The Business Year

Domingo Chinea Barrera

COLOMBIA - Transport

1st Trimester: 37 Million Tons of Products

President, Sociedad Portuaria Santa Marta


Domingo Chinea Barrera is President of Sociedad Portuaria Santa Marta.

“Aside from traditional exports such as bananas, carbon, and palm oil, there are other newer ones such as flowers, avocados, and cape gooseberries.“

In the first trimester of 2019, around 37 million tons of products moved through all the ports in the Caribbean region. Can you tell us about the size and importance of the port of Santa Marta in this context?

We are a multipurpose port; we operate containers, general loads, solid bulks, carbon, and liquid bulk. We are mainly an exporting port with exports comprising 64% of our activity. Our main export items are bananas, cape gooseberries, liquid loads such as palm oil, and carbon. We import cereals, general loads, and containers. We also offer specialized docking. We are one of the main public ports and the only Colombian multipurpose port that exports. We are the go-to port for Colombia’s agribusiness sector.

Aside from agriculture, what other industries are starting to export more from the port of Santa Marta?

The export sector has the potential to become the motor of the Colombian economy. Aside from traditional exports such as bananas, carbon, and palm oil, there are other newer ones such as flowers, avocados, and cape gooseberries. Our main objective as a port is to be the agribusiness port, meaning we focus on partnering with the agriculture sector. As a country, we mostly import raw materials to manufacture products for local use. Colombia needs to focus on export-led growth in the future.

The La Dorada-Santa Marta railroad passage was recently inaugurated. What role did the port of Santa Marta play in this, and how important will this route be?

We have to thank the government for this effort to reactivate the railway. It is impossible to have competitive and efficient ports if the land transport networks continue to face issues. The railway has always complemented road transit, and we need to continue thinking of other alternatives to stop depending so much on road transportation. The growth of the country will depend a great deal on the growth of terrestrial transport. There should be great logistical developments that connect the ports with the great production and consumption areas like Bogotá, the coffee triangle, Medellí­n, and Barranquilla. At present, it takes about a week to get imports to their final destination; this process needs to be improved.

What are the natural advantages of the port, and what is its growth potential?

Santa Marta has many competitive advantages due to dry weather and low oxidation levels. We have many geographical advantages but we need to improve and work to further develop them. For example, we need to dredge to get all docks to 16.5m of draft.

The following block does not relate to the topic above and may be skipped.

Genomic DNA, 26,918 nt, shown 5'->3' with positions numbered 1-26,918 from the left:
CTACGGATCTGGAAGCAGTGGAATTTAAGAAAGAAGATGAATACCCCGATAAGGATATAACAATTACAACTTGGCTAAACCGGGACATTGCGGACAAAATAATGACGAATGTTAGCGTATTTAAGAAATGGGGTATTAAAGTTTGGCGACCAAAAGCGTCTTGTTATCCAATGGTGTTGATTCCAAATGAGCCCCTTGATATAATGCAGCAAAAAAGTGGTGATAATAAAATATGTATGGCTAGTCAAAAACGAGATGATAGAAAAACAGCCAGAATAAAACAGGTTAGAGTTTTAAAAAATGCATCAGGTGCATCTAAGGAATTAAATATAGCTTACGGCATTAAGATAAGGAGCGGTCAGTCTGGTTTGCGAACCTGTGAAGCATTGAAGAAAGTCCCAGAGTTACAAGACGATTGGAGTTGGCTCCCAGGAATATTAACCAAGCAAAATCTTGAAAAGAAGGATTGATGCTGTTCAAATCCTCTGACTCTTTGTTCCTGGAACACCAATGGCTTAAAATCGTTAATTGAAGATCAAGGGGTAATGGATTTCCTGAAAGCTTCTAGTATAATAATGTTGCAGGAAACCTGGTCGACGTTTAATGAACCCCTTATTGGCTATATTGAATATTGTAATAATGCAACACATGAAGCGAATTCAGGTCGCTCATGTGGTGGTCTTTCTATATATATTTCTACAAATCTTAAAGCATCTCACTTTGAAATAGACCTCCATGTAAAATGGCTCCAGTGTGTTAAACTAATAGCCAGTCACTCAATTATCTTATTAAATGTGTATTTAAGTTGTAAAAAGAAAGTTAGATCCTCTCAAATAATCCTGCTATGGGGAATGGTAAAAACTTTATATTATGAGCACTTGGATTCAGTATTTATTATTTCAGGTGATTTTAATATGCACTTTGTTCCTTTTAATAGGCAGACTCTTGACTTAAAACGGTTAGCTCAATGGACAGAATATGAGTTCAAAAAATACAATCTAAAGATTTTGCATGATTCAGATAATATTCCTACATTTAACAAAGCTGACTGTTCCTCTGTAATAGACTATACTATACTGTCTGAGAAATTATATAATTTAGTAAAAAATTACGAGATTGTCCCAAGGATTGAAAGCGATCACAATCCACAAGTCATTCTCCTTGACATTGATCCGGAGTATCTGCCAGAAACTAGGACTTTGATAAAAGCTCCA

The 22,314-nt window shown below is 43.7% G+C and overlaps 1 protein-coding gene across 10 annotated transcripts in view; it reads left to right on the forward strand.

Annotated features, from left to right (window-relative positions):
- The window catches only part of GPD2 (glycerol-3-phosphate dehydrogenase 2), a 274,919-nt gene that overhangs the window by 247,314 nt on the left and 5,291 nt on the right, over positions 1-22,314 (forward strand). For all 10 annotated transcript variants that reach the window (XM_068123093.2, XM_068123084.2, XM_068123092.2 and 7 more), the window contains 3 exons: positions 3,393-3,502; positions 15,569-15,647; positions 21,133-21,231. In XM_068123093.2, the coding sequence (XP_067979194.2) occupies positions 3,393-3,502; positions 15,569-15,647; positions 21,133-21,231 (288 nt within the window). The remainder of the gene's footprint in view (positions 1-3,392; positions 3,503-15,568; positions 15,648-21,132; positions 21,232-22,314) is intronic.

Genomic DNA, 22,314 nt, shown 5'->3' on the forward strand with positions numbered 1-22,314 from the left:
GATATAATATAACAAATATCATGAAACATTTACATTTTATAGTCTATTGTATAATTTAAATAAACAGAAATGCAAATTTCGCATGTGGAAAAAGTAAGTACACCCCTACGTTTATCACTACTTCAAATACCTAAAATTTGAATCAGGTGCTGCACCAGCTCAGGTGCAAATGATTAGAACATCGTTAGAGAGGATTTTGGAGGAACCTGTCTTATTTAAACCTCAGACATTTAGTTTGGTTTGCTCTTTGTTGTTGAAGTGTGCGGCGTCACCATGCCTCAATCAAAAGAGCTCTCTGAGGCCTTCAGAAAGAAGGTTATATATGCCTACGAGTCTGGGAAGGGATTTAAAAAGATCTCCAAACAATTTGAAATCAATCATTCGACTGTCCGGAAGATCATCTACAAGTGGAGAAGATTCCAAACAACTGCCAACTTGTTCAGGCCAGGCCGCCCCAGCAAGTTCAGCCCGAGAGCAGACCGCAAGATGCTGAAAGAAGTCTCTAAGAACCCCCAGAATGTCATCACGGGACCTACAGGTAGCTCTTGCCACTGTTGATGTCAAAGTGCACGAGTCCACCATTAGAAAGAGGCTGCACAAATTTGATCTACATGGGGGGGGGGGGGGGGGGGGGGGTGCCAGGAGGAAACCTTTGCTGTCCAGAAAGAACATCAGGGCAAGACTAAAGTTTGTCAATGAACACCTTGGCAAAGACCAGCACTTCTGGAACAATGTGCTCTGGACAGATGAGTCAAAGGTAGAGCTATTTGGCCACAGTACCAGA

What are some of the prominent multinationals that work with the port? How important is it to increase their presence in the city?

We work with Dole, Chiquita, Banasan, Uniban, and Daabon. We also export a great deal of mining products. The mining sector is important not only for the region, but also the country. We must give opportunities to these companies to carry out their projects, such as offshore projects and oil and gas projects. We need to continue giving guarantees. As a port and region, we have advanced significantly, though we need to keep working with companies that want to invest in the country and region. In that sense, the agriculture sector has the potential to further generate employment and attract investment.

Can you give us examples of how you have invested in technology?

We are working on getting all the information of the port to be electronically received, managed, and transmitted. We receive all documents via EDI for example. We invest in software, hardware, and human talent. The navy lines that come here also go to Europe and the US, and they have to receive the same services they receive anywhere in the world. Therefore, we have to provide them with the same standard of service as developed countries. We also do free non-intrusive scanning inspection of all exports, whereas other ports charge around USD200-300. That differentiates us from others and also makes us a very secure port.

What are your goals for 2020?

We face some challenges when it comes to investing in equipment, training, and working with exporters. We need to work with the mayor’s office, the governor’s office, the national government, DIAN, ICA, INVIMA, and the anti-narcotic police departments in order to realize the ports full potential. The pending issue is that we need to work on a terminal for cruise ships because we currently do not have one. Moreover, as the oldest city in Latin America, Santa Maria has great tourism potential that is not being tapped. Moreover, the city needs an international airport. The private and public sectors face different challenges but they need to work together to overcome them.



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